"When it comes to drugs, Europe is ‘free-riding’ and committing ‘blackmail.' Pfizer CEO Ian Read delivered remarks on health care and the pharmaceutical industry. He said he opposed any legislation that placed price controls on pharmaceutical drugs, calling it bad policy. He also outlined recommendations on how to improve America’s health care system. These recommendations included the need for more incentives in health care prevention and eliminating the approval backlog for generics.
Professional Profile: Ian Read, 59, has spent his entire career at Pfizer ($PFE), joining the company in 1978 as an auditor. He job-hopped and globe-trotted, first through Latin America and then to Europe and on to corporate headquarters. Before taking over as CEO at the end of 2010, he was a corporate SVP and president of the worldwide pharma businesses.
Total Compensation: $25.634 million
Compensation Breakdown: $1.74 million in salary, $3.4 million bonus, $6.44 million in stock, $6.5 million in options and $7.15 million in pension and deferred compensation, plus $409,892 worth of perks, car service, company aircraft privileges and other compensation.
Company Performance: Besides heading up the biggest drugmaker on the globe, Read has set the industry talking with his plans to streamline Pfizer. His back-to-pharma-basics strategy has won fans in the investment community, and analysts are hoping for more spinoffs and breakups, if not at Pfizer, then perhaps at Johnson & Johnson ($JNJ) or another diversified Big Pharma company.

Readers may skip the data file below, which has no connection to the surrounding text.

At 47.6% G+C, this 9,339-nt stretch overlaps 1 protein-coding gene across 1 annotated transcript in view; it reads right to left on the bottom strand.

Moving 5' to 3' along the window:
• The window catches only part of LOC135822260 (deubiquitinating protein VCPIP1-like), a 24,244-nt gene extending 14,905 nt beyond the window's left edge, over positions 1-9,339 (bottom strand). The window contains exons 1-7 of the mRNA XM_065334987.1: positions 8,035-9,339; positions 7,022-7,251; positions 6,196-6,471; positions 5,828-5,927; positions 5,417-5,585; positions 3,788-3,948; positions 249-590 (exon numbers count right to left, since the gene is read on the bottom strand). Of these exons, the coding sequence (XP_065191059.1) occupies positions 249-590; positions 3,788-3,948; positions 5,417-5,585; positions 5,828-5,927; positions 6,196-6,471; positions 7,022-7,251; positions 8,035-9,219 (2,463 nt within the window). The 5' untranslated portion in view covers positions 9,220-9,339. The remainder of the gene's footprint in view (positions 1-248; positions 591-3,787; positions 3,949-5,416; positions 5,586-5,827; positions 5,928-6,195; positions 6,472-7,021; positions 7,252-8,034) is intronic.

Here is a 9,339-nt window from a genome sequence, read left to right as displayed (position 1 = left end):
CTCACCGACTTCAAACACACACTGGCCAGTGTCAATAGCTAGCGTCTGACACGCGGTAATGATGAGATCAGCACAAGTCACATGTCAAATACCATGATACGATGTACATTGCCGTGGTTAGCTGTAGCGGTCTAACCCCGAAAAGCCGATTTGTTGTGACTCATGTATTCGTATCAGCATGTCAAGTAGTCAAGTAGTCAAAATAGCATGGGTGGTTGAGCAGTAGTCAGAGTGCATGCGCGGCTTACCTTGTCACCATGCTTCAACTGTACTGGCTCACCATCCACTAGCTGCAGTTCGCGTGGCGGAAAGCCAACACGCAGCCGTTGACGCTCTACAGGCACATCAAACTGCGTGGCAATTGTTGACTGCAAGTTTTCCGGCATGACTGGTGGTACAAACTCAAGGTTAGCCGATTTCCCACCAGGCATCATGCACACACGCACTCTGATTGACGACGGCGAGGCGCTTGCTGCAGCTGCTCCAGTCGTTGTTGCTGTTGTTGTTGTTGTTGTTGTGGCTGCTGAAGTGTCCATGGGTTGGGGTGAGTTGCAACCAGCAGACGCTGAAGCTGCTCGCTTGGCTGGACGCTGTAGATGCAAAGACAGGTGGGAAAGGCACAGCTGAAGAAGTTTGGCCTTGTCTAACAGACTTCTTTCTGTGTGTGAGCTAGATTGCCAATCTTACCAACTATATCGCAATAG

Read announced his intent to spin off or sell two business units back in 2011, and last year, the plan started coming to fruition. Pfizer sold its nutrition unit to Nestle for $11.9 billion and laid the legal groundwork for the spinoff of its animal health division, Zoetis. That unit's bond sale and IPO, wrapped up early this year, beat all expectations.
Meanwhile, the company has been slimming down in another way: by cutting costs. The company's workforce shrank by more than 12,000 last year, and more layoffs were announced in December. An R&D restructuring also contributed to planned cost savings of $4.5 billion a year.
What's left? The company's designated core operations--its R&D-based pharma business, and its "value" businesses in off-patent drugs and consumer healthcare. It was a tough year, saleswise; generic competition for key products, including Pfizer's longtime best-seller Lipitor, took a $7-billion-plus bite out of revenue. Even the company's new childhood vaccine, Prevnar 13, acquired along with Wyeth in 2009, began to falter. But the company's emerging markets sales are growing, if not as quickly as it may have hoped. More importantly, 5 new drugs won regulatory approval before year's end, including the orphan drug Elelyso, for Gaucher disease; the rheumatoid arthritis fighter Xeljanz; and the anticoagulant Eliquis, widely pegged as a major blockbuster.